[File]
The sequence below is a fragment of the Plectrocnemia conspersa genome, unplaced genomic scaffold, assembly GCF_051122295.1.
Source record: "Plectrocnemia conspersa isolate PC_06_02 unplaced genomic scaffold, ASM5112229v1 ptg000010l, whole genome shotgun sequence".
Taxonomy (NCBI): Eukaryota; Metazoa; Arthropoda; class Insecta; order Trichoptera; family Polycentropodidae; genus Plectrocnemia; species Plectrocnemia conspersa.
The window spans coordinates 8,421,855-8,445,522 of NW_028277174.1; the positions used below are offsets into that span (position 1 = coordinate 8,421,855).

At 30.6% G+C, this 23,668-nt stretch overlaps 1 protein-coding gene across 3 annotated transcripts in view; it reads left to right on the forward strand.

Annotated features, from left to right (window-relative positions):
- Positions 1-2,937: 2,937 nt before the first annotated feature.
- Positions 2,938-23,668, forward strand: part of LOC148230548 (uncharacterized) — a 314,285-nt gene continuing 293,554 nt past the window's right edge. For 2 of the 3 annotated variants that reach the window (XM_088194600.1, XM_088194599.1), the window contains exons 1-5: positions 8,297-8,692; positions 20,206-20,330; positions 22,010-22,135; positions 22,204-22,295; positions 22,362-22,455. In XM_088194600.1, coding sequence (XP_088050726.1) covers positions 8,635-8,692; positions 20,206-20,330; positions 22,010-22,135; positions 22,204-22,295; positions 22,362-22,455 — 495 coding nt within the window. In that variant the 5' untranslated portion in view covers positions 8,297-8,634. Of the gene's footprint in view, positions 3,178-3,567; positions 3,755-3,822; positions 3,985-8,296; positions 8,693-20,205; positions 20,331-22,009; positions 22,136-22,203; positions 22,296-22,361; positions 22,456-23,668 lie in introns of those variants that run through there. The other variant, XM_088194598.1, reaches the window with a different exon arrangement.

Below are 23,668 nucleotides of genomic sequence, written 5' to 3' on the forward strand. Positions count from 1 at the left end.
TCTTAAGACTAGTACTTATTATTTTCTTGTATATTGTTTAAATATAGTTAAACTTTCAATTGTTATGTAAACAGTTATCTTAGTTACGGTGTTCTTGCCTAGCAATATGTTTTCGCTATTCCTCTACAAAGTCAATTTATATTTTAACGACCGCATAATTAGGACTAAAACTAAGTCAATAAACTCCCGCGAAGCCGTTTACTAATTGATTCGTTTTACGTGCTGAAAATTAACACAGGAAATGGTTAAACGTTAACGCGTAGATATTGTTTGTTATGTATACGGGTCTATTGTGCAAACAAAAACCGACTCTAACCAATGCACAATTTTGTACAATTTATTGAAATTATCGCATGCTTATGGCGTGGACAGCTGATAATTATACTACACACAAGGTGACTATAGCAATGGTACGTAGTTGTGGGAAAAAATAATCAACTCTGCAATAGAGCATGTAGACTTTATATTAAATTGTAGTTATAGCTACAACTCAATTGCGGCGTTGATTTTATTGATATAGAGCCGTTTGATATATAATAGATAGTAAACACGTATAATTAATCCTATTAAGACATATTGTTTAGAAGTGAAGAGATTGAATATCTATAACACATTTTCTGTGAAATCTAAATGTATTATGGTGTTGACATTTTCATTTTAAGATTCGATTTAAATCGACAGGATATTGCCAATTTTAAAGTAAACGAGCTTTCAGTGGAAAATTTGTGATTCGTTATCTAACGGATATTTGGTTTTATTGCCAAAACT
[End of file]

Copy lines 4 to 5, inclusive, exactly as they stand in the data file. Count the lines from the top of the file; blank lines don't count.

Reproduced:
The window spans coordinates 8,421,855-8,445,522 of NW_028277174.1; the positions used below are offsets into that span (position 1 = coordinate 8,421,855).

At 30.6% G+C, this 23,668-nt stretch overlaps 1 protein-coding gene across 3 annotated transcripts in view; it reads left to right on the forward strand.